Call The Airlines Before You Depart
We are going to keep this tip pretty simple. The overhead compartment sizes for each airline is different, so it’s always a good idea to call and find out the dimensions that are allowed. Last thing you want to do is get to the gate and be told your gear must be checked because it doesn’t fit in their sizer.
Talk To The Gate Attendant
One of my favorite airlines to fly is Southwest. I love the open seating options, the fun staff, and the sometimes (but not always) accommodating gate agent. Here’s a little tip, if you arrive early and politely talk to the gate agent about the expensive gear you have in your bag, they just might allow you to board in between the A and B groups. I typically start off the conversation with a kind, “Hello” quickly followed by a, “How is your day going?” You know, pretty much the way we should all greet one another regardless of whether or not we need something. Just saying. Anyways, I then kindly explain that I have quite the investment in my bag and it would be an absolutely worse-cast scenario to have to gate check my gear. I ask if there is any way possible that I can board with the extra time group to assure that there will be overhead space for my gear. This actually works most of the time, but I have had times where I was told that they couldn’t accommodate.
Buy A Bag With An ICU
So you called the airline and double and triple checked that your bag will indeed fit in their overhead compartment, but what happens when you are one of the last to get onto the plane and there is no space available? Well, the courteous flight attendant will then tell you that you can gate check your bag for free! Terrifying words indeed, but alas, there is a solution to this problem. I highly recommend buying a camera bag that comes with an ICU (Internal Camera Unit). It’s essentially the storage compartment for your camera gear, but can slide in and out of the bag and zip up like a suitcase. It’s much smaller than your overall bag and can me a lifesaver in instances like these. They are small enough to fit underneath the seat in front of you while the rest of your bag goes under the plane. These ICU’s are also a great piece of gear to have for when you have to travel on much smaller planes that have almost no overhead compartment space.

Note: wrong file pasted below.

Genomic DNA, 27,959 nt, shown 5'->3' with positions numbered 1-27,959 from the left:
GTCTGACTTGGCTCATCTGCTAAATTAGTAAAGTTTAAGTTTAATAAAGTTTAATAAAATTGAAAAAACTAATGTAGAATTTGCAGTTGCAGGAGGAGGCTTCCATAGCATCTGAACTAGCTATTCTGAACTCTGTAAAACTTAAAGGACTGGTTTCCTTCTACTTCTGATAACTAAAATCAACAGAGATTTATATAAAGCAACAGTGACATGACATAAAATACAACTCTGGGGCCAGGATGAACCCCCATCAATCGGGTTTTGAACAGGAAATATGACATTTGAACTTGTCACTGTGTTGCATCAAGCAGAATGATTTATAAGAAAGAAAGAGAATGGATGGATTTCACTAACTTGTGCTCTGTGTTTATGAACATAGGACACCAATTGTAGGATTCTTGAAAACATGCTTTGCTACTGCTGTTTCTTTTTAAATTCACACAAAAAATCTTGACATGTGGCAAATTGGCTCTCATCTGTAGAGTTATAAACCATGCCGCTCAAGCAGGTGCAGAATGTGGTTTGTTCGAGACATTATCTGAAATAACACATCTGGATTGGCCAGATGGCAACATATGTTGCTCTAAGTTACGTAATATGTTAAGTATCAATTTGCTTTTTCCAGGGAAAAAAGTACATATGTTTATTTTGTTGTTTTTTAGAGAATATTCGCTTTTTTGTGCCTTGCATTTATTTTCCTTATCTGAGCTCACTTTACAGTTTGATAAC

Know Your Batteries
Whether you are carrying all your gear on or having to check it, it’s important for your safety and all those on your flight to know the batteries in which you are taking on your travels. Any lithium batteries need to be carried on and cannot be checked. If you check these batteries and they are picked upon your bags screen, they can be confiscated without the option to get them back. If you are unsure of any battery that you have, give the brand a call and simply ask them if the batteries are safe to fly with.
If You Have To Check
There may be times that you have to travel with more than what you can fit into your camera bag. For me, this has happened when traveling to destination weddings and having to bring off camera flashes and such. It is a scary experience checking any expensive gear, but if you have to do it, the best advice I can give you is to make sure the gear is traveling in a protected case. I highly recommend Pelican cases. These are great cases that are extremely durable and also come with inserts that you can customize to fit your gear perfectly. You also want something that can be dropped and not damage what’s inside and also is water sealed. I can recall one time when I was one of the first on the flight and it was raining outside. I looked over to see the luggage handlers slowly unloading bags from an uncovered trailer. It took a good five minutes for all the luggage to be loaded onto the plane, so most luggage was drenched with water.
Whether you do photography as a hobby or as a profession, you WANT to get your gear insured. Face it, at some point your gear is going to get damaged. Whether it’s something you do or something that happens because of other people, it’s bound to happen. You can get your gear insured quite easily and for relatively cheap. Think about it, you have all your other important items in your life insured, why not your camera?